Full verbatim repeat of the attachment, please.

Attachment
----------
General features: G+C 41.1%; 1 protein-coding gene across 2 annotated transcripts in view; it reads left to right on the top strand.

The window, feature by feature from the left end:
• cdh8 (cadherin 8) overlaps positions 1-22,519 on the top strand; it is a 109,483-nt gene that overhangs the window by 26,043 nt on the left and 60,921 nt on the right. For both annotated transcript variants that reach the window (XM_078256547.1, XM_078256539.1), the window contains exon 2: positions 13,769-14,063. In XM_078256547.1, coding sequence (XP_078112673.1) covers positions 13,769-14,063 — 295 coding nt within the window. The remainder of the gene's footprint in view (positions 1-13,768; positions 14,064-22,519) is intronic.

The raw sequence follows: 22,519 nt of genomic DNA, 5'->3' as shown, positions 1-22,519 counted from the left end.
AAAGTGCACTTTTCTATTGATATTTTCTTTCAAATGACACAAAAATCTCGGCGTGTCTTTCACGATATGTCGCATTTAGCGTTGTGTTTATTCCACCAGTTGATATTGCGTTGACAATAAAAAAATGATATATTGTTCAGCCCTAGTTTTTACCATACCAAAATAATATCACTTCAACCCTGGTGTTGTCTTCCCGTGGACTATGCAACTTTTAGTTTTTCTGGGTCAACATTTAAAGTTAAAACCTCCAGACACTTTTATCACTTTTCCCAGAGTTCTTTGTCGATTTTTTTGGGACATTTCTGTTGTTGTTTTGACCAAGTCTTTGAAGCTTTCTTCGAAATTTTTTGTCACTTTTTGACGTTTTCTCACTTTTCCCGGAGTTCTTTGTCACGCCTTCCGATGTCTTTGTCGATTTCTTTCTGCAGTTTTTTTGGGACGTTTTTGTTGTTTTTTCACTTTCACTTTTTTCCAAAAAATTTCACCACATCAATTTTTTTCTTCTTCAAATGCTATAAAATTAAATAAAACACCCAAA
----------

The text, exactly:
General features: G+C 41.1%; 1 protein-coding gene across 2 annotated transcripts in view; it reads left to right on the top strand.

The window, feature by feature from the left end:
• cdh8 (cadherin 8) overlaps positions 1-22,519 on the top strand; it is a 109,483-nt gene that overhangs the window by 26,043 nt on the left and 60,921 nt on the right. For both annotated transcript variants that reach the window (XM_078256547.1, XM_078256539.1), the window contains exon 2: positions 13,769-14,063. In XM_078256547.1, coding sequence (XP_078112673.1) covers positions 13,769-14,063 — 295 coding nt within the window. The remainder of the gene's footprint in view (positions 1-13,768; positions 14,064-22,519) is intronic.

The raw sequence follows: 22,519 nt of genomic DNA, 5'->3' as shown, positions 1-22,519 counted from the left end.
AAAGTGCACTTTTCTATTGATATTTTCTTTCAAATGACACAAAAATCTCGGCGTGTCTTTCACGATATGTCGCATTTAGCGTTGTGTTTATTCCACCAGTTGATATTGCGTTGACAATAAAAAAATGATATATTGTTCAGCCCTAGTTTTTACCATACCAAAATAATATCACTTCAACCCTGGTGTTGTCTTCCCGTGGACTATGCAACTTTTAGTTTTTCTGGGTCAACATTTAAAGTTAAAACCTCCAGACACTTTTATCACTTTTCCCAGAGTTCTTTGTCGATTTTTTTGGGACATTTCTGTTGTTGTTTTGACCAAGTCTTTGAAGCTTTCTTCGAAATTTTTTGTCACTTTTTGACGTTTTCTCACTTTTCCCGGAGTTCTTTGTCACGCCTTCCGATGTCTTTGTCGATTTCTTTCTGCAGTTTTTTTGGGACGTTTTTGTTGTTTTTTCACTTTCACTTTTTTCCAAAAAATTTCACCACATCAATTTTTTTCTTCTTCAAATGCTATAAAATTAAATAAAACACCCAAA